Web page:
Program Director for Exceptional Children Career Guide
If you’d like to combine the thrill of helping students learn with the challenge of organizing and leading an educational program, then you might just be a great program director for exceptional children (PDEC).
With steady growth, good salaries, and jobs available all around the country, now is as good a time as ever to begin a career in education and set yourself up for a lifetime of incredibly rewarding work.
A PDEC runs special education programs at public schools or private schools. A program director is someone who has a background in special education and an understanding of relevant teaching practices and methods. This profession is critical to ensuring that students receive the care and training they need to be successful.
Program directors have extensive duties—they oversee the department, plan the curriculum, and stay up-to-date on the latest education research. In some programs, a PDEC may be involved with regular classroom work, including planning specific activities, tracking individual students’ progress, and even developing individualized education programs for students. Here are some of the things that you can expect to do as a PDEC:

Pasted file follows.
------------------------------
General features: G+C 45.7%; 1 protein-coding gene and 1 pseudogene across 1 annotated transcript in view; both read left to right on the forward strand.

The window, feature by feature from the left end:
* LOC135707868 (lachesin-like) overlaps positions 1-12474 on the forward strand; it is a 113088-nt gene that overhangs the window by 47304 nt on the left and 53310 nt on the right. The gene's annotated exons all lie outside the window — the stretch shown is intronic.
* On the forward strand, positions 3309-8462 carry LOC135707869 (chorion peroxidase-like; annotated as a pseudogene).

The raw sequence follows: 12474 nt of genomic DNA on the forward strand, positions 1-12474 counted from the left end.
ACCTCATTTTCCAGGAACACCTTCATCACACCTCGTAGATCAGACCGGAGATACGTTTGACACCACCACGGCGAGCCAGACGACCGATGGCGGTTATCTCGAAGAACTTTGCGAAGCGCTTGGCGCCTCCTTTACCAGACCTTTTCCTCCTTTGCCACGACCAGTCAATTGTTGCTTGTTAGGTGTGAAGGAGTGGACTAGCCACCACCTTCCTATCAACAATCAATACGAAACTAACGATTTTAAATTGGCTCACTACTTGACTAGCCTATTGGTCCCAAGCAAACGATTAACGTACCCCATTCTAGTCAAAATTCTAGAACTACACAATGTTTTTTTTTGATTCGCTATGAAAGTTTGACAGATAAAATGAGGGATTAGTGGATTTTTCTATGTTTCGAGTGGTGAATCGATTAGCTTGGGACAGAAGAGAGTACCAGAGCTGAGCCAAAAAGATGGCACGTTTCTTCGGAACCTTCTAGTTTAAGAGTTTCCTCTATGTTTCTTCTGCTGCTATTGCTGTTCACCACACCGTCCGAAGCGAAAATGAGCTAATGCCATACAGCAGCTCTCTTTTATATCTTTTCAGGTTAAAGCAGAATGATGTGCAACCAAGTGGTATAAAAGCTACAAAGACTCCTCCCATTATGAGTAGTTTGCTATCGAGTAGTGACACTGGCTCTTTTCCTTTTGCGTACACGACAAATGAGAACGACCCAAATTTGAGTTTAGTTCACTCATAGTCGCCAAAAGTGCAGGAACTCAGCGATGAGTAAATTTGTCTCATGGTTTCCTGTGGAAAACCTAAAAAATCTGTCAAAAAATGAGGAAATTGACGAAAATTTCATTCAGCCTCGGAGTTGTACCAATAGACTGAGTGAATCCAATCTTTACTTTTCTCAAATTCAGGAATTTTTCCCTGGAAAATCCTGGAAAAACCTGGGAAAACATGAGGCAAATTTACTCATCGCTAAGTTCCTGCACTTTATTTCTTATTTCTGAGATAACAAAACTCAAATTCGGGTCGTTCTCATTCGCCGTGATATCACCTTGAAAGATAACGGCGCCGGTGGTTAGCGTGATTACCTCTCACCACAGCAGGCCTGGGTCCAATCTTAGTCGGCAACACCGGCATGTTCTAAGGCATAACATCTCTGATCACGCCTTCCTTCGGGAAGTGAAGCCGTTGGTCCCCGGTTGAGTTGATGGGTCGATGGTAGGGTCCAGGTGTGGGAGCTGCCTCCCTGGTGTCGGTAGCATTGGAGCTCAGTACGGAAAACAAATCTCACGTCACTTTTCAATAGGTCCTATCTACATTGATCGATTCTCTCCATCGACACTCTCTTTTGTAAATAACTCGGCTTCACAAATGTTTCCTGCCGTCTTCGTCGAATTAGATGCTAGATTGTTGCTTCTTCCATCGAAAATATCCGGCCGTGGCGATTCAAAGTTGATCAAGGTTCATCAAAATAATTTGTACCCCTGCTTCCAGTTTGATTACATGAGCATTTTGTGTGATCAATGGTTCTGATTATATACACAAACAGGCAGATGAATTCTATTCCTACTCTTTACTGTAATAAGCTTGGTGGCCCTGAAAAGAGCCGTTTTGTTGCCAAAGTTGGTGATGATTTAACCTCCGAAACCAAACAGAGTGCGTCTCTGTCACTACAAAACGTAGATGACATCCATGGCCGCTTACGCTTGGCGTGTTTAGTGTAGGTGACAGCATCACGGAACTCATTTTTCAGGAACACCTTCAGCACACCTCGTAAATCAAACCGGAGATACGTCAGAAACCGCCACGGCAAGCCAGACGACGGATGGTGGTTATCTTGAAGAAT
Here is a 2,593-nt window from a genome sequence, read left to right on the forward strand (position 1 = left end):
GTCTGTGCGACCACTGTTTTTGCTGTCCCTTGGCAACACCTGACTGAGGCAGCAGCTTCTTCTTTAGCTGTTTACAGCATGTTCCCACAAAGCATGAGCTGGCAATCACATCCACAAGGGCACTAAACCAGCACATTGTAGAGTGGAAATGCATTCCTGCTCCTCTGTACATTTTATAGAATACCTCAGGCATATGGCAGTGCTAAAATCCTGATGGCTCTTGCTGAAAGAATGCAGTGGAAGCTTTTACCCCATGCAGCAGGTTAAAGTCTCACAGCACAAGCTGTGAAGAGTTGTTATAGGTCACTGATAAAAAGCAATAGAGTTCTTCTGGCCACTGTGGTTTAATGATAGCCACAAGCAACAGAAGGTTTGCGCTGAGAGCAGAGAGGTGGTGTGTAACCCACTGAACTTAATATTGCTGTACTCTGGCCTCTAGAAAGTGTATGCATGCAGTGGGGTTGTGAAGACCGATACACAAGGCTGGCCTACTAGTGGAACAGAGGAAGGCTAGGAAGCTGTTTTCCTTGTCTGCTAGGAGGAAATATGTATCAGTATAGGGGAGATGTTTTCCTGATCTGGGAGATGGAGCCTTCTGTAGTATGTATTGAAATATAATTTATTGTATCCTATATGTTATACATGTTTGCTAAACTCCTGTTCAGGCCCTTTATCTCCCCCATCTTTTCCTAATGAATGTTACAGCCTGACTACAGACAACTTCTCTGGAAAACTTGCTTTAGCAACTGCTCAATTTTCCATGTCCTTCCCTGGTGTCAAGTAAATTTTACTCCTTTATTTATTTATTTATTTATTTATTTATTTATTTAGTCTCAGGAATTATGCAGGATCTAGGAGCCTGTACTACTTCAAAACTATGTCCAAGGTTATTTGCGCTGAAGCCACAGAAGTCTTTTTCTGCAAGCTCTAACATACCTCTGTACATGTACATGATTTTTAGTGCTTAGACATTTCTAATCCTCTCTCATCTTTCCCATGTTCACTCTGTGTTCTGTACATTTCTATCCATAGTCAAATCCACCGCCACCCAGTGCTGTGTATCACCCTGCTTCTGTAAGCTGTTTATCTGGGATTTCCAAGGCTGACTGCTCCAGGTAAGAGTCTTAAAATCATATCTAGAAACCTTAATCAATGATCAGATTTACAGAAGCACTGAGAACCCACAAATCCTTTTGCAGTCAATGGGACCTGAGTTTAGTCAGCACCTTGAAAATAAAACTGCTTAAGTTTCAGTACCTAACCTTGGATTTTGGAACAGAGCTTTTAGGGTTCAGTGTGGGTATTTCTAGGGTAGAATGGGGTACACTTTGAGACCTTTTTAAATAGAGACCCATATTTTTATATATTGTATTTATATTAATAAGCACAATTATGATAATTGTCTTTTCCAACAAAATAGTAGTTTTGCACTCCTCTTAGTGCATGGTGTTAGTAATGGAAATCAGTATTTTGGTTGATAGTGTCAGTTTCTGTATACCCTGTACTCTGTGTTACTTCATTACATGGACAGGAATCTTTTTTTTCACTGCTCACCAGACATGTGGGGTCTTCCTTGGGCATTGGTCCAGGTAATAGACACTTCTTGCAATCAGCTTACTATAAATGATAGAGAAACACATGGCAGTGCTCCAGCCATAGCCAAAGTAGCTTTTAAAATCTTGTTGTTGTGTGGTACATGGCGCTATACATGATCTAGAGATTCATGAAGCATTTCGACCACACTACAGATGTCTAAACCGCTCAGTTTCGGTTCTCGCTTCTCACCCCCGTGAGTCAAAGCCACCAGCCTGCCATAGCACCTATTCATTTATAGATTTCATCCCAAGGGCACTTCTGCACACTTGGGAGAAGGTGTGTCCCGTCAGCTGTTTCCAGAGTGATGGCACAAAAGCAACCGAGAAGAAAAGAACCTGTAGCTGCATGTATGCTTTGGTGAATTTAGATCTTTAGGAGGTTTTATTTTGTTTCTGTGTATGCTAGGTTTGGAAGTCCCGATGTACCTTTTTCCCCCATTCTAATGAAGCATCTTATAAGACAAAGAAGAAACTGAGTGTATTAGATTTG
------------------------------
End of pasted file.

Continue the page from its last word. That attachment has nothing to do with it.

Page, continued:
- Overseeing and supporting the teaching staff. Any good education program needs someone at the top who can take care of hiring new teaching staff and training those already on the teaching staff. Teachers need mentoring programs early on in their careers, and professional development programs throughout.
- Plan and execute the curriculum. This could involve developing a curriculum or adjusting to an already-existing one. If you have the opportunity to work directly with students as a program director, you may also be involved with individual education programs (IEPs), as well as tracking students’ educational progress.
- Run the administrative and financial parts of the program. A well-run program needs strong administrative support and financial backing. After all, teachers can’t teach effectively and students can’t thrive if their program is poorly funded and disorganized. You might be charged with program development, scheduling, payroll, and project funding.